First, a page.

Unfortunately, the popularity of this breed has increased over recent years due to shows like Animal Planet’s Dogs 101, Ray Donovan and Cesar Milan. This influx of popularity allows for unscrupulous owners of male and female Dogos to cash in on the craze by selling puppies out of inferior stock to owners less than equipped to raise a dog of such caliber. Additionally, it brings out the wannabe tough guys and dregs of society who think having this breed will be a status symbol to add to their lacking machismo, once again putting a negative light on a breed intended to be a hunter. Conversely, the “fur Baby’ mentality, which allows for little to no control over a dog's behavior, has also contributed to these dogs being turned over to rescue at an alarming rate. Such Dogos need to be evaluated by those with experience in the breed to make decisions as to whether or not the dog can be rehomed properly, or if it has a weak or unbalanced temperament and should be euthanized.

 

Dogos, especially adolescent males, will test their boundaries. Be prepared.

 

The Dogo Argentino requires a strong leader who will give consistent, balanced and fair corrections. I am referring to correcting bad, or unwanted behavior –  not giving treats for all things good or bad. I have a rule with my dogs: They do not work for food. As a very intelligent, affectionate and loyal breed, Dogos are eager to please, and respond well when praised for a job well done. A young Dogo will continuously test its limitations, and yours!

Males in particular like to challenge authority while growing up. This can happen up to three years of age or older. It appears that most Dogos are given up to rescue or rehomed from anywhere around 18 months to two years old, when they become too much dog for their current owners.

It is not permissible for the Dogo to make his own decisions. I see this type of thinking from dog owners all the time in my line of work as an emergency-room vet tech: Owners will tell me all of the things they cannot do because their animal doesn’t like it, or won’t let them. This mentality is not acceptable for any dog, but it can be dangerous with a Dogo Argentino. I see so many Facebook posts on a daily basis of owners saying they can’t get their Dogo off their couch, or the Dogo will growl at them when they try and remove it from their own bed. This is not OK, and is most likely because they have allowed this behavior to begin with as a cute puppy. Now as an adult it is no longer cute, and without a strong leader can be a bit terrifying.

I cannot stress enough this breed is an athlete, and if not hunted requires ample exercise to keep from being uncontrollable and destructive. The rule of thumb is that a tired Dogo is a good Dogo. A Dogo must have structure, and consistent training and correction from a strong leader.

 

The Dogo Argentino needs an outlet for his energy.

 

Many years ago, my friend Marcelo from Calfucura Kennels in Argentina said something that has stayed with me for almost two decades, and it is the mindset I keep when working with this breed, as well as the advice I give anyone about owning a Dogo:

The Dogo Argentino must believe his owner is capable of killing him with their bare hands. Whether that is true or not doesn’t matter, as long as the Dogo believes it to be so.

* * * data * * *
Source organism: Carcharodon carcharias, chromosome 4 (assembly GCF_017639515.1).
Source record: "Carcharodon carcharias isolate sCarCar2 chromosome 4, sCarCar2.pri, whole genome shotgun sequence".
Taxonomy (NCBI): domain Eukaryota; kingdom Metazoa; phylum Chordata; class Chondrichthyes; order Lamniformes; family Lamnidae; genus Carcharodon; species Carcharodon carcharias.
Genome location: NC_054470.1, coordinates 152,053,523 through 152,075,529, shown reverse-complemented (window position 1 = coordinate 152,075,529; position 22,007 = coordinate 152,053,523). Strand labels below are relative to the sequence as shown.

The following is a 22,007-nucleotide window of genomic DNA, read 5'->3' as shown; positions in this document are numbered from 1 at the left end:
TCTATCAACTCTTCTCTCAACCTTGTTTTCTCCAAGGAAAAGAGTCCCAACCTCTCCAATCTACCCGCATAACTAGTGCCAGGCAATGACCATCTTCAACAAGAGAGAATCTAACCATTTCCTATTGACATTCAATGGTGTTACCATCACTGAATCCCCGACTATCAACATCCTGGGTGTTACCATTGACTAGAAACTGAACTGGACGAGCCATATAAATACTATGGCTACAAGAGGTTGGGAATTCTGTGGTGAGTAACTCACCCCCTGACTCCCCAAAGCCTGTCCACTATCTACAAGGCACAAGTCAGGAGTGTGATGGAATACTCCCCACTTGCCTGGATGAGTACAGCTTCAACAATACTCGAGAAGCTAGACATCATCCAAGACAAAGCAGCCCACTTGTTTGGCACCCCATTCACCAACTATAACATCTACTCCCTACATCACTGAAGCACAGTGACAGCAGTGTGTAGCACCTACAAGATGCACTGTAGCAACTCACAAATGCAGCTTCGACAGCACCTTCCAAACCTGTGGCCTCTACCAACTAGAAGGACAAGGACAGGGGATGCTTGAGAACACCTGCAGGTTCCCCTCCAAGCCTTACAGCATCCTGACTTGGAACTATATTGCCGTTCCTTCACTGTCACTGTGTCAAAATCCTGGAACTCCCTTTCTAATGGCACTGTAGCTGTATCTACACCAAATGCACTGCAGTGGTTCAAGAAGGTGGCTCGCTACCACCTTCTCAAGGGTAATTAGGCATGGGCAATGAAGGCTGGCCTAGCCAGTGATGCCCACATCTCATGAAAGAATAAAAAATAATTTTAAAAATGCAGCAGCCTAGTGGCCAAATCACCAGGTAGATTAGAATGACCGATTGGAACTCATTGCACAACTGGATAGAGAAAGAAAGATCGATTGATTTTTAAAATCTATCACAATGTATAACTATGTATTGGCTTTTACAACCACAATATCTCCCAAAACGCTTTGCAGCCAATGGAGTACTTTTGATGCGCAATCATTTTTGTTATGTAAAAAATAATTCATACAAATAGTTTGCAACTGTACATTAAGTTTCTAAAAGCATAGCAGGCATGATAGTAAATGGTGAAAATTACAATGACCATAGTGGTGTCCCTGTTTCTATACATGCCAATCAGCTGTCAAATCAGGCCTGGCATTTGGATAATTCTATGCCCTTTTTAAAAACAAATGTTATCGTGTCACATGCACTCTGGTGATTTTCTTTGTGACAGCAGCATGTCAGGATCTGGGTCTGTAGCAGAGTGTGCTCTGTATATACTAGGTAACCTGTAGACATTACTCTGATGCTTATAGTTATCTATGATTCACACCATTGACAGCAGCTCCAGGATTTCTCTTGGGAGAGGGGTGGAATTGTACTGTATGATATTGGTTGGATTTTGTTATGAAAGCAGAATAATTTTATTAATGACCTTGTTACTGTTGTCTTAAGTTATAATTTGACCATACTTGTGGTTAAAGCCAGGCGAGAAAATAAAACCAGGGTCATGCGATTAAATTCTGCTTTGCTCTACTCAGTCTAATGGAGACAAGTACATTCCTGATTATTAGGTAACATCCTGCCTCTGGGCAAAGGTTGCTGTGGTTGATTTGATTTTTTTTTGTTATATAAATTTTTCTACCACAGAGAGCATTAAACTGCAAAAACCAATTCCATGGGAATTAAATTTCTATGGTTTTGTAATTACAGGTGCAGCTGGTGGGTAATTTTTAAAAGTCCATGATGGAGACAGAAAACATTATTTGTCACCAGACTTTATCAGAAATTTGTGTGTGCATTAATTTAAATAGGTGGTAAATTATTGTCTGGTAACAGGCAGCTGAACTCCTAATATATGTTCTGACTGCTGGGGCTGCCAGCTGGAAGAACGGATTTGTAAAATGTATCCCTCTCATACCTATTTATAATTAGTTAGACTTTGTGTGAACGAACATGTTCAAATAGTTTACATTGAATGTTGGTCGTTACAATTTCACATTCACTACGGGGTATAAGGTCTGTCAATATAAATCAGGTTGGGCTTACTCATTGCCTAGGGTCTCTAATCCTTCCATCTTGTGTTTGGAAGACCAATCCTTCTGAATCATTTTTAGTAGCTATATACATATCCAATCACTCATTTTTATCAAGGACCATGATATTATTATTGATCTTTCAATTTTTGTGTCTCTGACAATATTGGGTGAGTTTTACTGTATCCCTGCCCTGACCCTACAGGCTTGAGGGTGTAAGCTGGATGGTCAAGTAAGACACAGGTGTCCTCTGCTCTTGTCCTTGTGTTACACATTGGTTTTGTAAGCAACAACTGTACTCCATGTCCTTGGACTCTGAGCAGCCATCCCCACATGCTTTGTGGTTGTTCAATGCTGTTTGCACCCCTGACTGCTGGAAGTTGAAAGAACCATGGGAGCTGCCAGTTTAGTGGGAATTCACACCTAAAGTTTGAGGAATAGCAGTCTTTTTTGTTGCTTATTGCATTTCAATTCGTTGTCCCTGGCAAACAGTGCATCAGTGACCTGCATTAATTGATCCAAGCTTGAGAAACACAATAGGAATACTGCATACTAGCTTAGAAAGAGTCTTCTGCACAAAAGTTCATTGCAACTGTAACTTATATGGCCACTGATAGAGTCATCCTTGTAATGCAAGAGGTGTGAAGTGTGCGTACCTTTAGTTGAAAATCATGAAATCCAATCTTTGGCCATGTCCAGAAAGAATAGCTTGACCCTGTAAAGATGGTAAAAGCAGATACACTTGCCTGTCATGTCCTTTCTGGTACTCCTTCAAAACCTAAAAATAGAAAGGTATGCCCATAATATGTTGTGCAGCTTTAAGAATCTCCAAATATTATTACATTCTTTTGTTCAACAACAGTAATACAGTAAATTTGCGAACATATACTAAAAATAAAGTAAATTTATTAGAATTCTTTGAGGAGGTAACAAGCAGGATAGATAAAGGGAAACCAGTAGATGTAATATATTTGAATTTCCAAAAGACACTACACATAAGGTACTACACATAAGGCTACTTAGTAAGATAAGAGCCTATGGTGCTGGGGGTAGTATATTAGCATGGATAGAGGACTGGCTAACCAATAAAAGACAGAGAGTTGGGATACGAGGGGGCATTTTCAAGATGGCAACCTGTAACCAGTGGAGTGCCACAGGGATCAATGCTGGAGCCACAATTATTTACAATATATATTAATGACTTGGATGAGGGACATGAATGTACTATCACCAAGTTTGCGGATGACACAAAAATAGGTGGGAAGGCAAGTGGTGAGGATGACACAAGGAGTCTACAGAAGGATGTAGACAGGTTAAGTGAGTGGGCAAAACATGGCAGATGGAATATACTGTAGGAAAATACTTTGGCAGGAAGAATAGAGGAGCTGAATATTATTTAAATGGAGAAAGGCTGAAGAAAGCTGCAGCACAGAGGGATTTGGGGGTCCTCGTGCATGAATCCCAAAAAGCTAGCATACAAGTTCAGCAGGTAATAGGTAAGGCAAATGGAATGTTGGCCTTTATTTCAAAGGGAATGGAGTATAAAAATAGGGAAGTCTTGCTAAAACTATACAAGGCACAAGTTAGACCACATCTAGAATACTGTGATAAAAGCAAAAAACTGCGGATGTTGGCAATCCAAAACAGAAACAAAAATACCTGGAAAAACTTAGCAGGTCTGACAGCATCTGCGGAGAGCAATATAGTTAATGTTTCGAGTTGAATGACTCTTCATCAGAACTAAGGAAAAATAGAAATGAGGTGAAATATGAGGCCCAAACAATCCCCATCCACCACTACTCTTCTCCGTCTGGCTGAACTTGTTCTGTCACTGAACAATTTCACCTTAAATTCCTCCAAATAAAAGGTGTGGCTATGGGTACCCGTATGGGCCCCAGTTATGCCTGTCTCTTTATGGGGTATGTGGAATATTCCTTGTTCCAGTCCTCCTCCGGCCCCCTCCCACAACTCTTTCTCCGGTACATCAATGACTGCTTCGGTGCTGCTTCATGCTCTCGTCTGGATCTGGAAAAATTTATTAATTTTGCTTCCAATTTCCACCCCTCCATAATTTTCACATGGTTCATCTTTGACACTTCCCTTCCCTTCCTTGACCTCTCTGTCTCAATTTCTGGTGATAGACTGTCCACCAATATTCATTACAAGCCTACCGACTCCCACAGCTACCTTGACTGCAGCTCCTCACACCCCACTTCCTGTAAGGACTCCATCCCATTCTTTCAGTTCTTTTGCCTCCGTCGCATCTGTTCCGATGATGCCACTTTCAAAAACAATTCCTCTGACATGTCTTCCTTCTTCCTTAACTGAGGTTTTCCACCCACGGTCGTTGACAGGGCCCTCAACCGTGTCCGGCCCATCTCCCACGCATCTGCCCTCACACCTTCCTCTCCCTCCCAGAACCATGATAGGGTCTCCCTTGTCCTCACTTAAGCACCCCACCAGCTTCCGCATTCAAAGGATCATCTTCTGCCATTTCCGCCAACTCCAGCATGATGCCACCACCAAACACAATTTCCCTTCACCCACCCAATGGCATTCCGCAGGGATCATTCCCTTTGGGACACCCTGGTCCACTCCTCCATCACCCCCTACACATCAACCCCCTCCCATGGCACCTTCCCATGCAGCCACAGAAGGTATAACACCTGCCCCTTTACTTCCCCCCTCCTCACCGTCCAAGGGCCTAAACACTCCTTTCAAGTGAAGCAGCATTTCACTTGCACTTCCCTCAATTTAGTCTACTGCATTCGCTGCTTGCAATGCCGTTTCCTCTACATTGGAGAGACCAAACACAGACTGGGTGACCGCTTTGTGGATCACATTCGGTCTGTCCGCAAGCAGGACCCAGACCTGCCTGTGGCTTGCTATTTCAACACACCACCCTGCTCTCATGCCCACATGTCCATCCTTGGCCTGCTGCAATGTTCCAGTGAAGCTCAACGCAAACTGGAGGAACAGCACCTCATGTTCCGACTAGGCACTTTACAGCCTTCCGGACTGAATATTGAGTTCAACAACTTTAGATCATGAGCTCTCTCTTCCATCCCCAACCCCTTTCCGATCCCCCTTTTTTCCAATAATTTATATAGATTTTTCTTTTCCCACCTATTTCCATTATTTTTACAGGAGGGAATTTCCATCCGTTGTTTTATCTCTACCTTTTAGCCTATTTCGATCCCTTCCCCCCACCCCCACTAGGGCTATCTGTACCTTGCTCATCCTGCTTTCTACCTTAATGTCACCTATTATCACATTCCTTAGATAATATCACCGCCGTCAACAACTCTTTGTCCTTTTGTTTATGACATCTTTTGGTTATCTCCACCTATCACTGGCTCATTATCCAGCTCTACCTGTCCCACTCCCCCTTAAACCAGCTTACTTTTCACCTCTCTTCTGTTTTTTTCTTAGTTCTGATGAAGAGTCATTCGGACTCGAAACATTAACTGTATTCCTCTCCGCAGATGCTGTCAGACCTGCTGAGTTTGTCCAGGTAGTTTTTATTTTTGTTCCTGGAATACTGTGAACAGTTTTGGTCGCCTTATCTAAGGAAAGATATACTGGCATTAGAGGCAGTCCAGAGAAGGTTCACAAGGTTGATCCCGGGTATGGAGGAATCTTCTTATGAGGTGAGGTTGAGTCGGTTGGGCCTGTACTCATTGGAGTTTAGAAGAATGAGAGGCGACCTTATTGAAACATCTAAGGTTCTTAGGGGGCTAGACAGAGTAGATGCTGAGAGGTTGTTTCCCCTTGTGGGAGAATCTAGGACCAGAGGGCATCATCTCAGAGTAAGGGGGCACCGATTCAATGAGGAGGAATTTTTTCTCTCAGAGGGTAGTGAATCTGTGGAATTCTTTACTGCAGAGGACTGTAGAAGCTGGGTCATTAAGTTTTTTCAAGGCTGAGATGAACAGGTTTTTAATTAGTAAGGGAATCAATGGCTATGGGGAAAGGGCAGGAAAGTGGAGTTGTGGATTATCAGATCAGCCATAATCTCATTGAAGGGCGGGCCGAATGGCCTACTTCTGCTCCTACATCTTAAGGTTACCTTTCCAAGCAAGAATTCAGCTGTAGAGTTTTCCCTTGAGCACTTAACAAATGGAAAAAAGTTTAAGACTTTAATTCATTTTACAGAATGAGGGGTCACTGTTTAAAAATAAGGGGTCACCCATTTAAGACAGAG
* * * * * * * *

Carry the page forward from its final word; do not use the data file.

When it comes to showing the Dogo Argentino in the conformation ring, it is imperative that breeders, owners and fanciers set the proper example, and help to educate our judges and others. We should be exhibiting the best specimens, health, temperament, and condition; proper conformation goes without saying.

When judges examine the Dogo, they  should not approach from behind unexpectedly and begin their exam. They should greet the Dogo to allow the dog to be prepared for a friendly stranger’s touch. The Dogo Argentino is typically a friendly, outgoing breed; some of my Dogos act as if everyone they see in public needs to meet them, while others prefer to keep their trusted circle of friends small – not unlike their owners.

Exhibitors in and out of the ring should always have control of their dog and should not show any Dogo with a sketchy temperament, or dog aggression. It is my hope and expectation that there will be many owner-handled Dogos, and that some dogs will take time to become comfortable in the conformation ring. Judges should help those new to the fancy so they have the opportunity to learn. I want to encourage hunters to exhibit their finest without fear of being excused or overlooked because they are new to the fancy. Everyone starts somewhere, and newcomers should be encouraged, not ostracized.

Dogos can transition seamlessly from the field to the ring, but some new exhibitors will need guidance and support. Photo courtesy Kassi McLaughlin.

 

I have had the pleasure of being in the company of Dogo Argentinos for the past 20 years. I have learned a lot during this time and will continue to learn as time goes on. I have shown Dogos, and have hunted beside them. I have started, stopped and started over. I have whelped and raised puppies. I have stapled, and sewn up injuries, broken up dog fights. I have made some of the best friends and worst enemies. I’ve been available for help and advice to those new to the breed, the sport and the fancy. I have shed blood and sweat, cried tears of joy and tears of sorrow for myself and for others.

I cannot imagine any other way to have spent this time, and I understand the sentiment when Augustín Nores Martinez said, “I have expressed to my own people my last willingness to, which is to die with a Dogo Argentino under my bed. Having my grave, in the solitude of the Andes, covered just with a rough cross, and the vigilant figure of a Dogo guarding my eternal sleep. They have shared with me every instant of my troubled life, and it is my desire that they be my company in my final resting place.”

To be courageous above all else is not only a required virtue for our beloved breed, it is a necessity for those of us who fight to preserve the true Dogo Argentino.

 

Kassi McLaughlin breeds under her El Remate Dogo Argentinos in San Antonio Texas. Translation of Augustín Nores Martinez quote courtesy of Marcelo Ignacio Fernandez of Calfucura Kennels.